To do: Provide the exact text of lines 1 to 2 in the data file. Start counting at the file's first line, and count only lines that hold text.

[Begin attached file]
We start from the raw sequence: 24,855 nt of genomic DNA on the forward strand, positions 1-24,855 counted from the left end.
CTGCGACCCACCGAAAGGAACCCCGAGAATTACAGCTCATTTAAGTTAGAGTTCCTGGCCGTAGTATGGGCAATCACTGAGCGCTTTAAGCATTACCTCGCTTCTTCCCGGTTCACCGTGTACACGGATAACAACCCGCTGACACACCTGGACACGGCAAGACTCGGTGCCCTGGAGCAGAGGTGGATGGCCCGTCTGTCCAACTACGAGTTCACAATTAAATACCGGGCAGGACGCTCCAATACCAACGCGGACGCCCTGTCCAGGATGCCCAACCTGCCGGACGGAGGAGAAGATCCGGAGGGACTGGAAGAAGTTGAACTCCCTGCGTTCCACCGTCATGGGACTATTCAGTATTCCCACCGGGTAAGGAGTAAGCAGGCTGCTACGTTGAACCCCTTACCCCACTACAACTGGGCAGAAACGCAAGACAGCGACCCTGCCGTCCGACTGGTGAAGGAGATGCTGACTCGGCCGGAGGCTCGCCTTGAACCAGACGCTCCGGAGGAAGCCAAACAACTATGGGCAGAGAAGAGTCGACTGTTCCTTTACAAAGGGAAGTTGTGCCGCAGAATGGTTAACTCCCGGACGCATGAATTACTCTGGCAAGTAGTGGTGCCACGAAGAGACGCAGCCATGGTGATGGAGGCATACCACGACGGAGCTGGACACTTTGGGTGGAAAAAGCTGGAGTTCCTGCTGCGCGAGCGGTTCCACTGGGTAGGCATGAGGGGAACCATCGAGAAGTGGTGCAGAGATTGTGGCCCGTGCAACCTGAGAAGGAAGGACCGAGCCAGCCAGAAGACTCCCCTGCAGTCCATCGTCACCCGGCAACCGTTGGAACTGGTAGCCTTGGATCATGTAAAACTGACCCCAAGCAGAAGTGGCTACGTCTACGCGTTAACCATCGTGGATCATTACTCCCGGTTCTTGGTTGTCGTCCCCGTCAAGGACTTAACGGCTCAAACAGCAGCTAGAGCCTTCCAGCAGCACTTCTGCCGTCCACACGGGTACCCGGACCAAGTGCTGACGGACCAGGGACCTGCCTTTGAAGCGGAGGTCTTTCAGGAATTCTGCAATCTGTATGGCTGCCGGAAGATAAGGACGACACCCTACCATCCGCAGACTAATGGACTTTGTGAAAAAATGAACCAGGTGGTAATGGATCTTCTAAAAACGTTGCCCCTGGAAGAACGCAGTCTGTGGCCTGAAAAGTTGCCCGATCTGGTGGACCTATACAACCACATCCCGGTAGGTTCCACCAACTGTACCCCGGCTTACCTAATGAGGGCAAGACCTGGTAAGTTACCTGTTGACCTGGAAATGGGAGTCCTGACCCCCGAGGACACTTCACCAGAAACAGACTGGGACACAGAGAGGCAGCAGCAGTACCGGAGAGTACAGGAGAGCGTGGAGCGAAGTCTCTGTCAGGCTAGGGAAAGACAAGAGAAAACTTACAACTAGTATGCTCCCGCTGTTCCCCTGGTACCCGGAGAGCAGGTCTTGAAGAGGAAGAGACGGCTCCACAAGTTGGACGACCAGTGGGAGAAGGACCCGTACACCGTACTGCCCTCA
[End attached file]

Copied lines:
We start from the raw sequence: 24,855 nt of genomic DNA on the forward strand, positions 1-24,855 counted from the left end.
CTGCGACCCACCGAAAGGAACCCCGAGAATTACAGCTCATTTAAGTTAGAGTTCCTGGCCGTAGTATGGGCAATCACTGAGCGCTTTAAGCATTACCTCGCTTCTTCCCGGTTCACCGTGTACACGGATAACAACCCGCTGACACACCTGGACACGGCAAGACTCGGTGCCCTGGAGCAGAGGTGGATGGCCCGTCTGTCCAACTACGAGTTCACAATTAAATACCGGGCAGGACGCTCCAATACCAACGCGGACGCCCTGTCCAGGATGCCCAACCTGCCGGACGGAGGAGAAGATCCGGAGGGACTGGAAGAAGTTGAACTCCCTGCGTTCCACCGTCATGGGACTATTCAGTATTCCCACCGGGTAAGGAGTAAGCAGGCTGCTACGTTGAACCCCTTACCCCACTACAACTGGGCAGAAACGCAAGACAGCGACCCTGCCGTCCGACTGGTGAAGGAGATGCTGACTCGGCCGGAGGCTCGCCTTGAACCAGACGCTCCGGAGGAAGCCAAACAACTATGGGCAGAGAAGAGTCGACTGTTCCTTTACAAAGGGAAGTTGTGCCGCAGAATGGTTAACTCCCGGACGCATGAATTACTCTGGCAAGTAGTGGTGCCACGAAGAGACGCAGCCATGGTGATGGAGGCATACCACGACGGAGCTGGACACTTTGGGTGGAAAAAGCTGGAGTTCCTGCTGCGCGAGCGGTTCCACTGGGTAGGCATGAGGGGAACCATCGAGAAGTGGTGCAGAGATTGTGGCCCGTGCAACCTGAGAAGGAAGGACCGAGCCAGCCAGAAGACTCCCCTGCAGTCCATCGTCACCCGGCAACCGTTGGAACTGGTAGCCTTGGATCATGTAAAACTGACCCCAAGCAGAAGTGGCTACGTCTACGCGTTAACCATCGTGGATCATTACTCCCGGTTCTTGGTTGTCGTCCCCGTCAAGGACTTAACGGCTCAAACAGCAGCTAGAGCCTTCCAGCAGCACTTCTGCCGTCCACACGGGTACCCGGACCAAGTGCTGACGGACCAGGGACCTGCCTTTGAAGCGGAGGTCTTTCAGGAATTCTGCAATCTGTATGGCTGCCGGAAGATAAGGACGACACCCTACCATCCGCAGACTAATGGACTTTGTGAAAAAATGAACCAGGTGGTAATGGATCTTCTAAAAACGTTGCCCCTGGAAGAACGCAGTCTGTGGCCTGAAAAGTTGCCCGATCTGGTGGACCTATACAACCACATCCCGGTAGGTTCCACCAACTGTACCCCGGCTTACCTAATGAGGGCAAGACCTGGTAAGTTACCTGTTGACCTGGAAATGGGAGTCCTGACCCCCGAGGACACTTCACCAGAAACAGACTGGGACACAGAGAGGCAGCAGCAGTACCGGAGAGTACAGGAGAGCGTGGAGCGAAGTCTCTGTCAGGCTAGGGAAAGACAAGAGAAAACTTACAACTAGTATGCTCCCGCTGTTCCCCTGGTACCCGGAGAGCAGGTCTTGAAGAGGAAGAGACGGCTCCACAAGTTGGACGACCAGTGGGAGAAGGACCCGTACACCGTACTGCCCTCA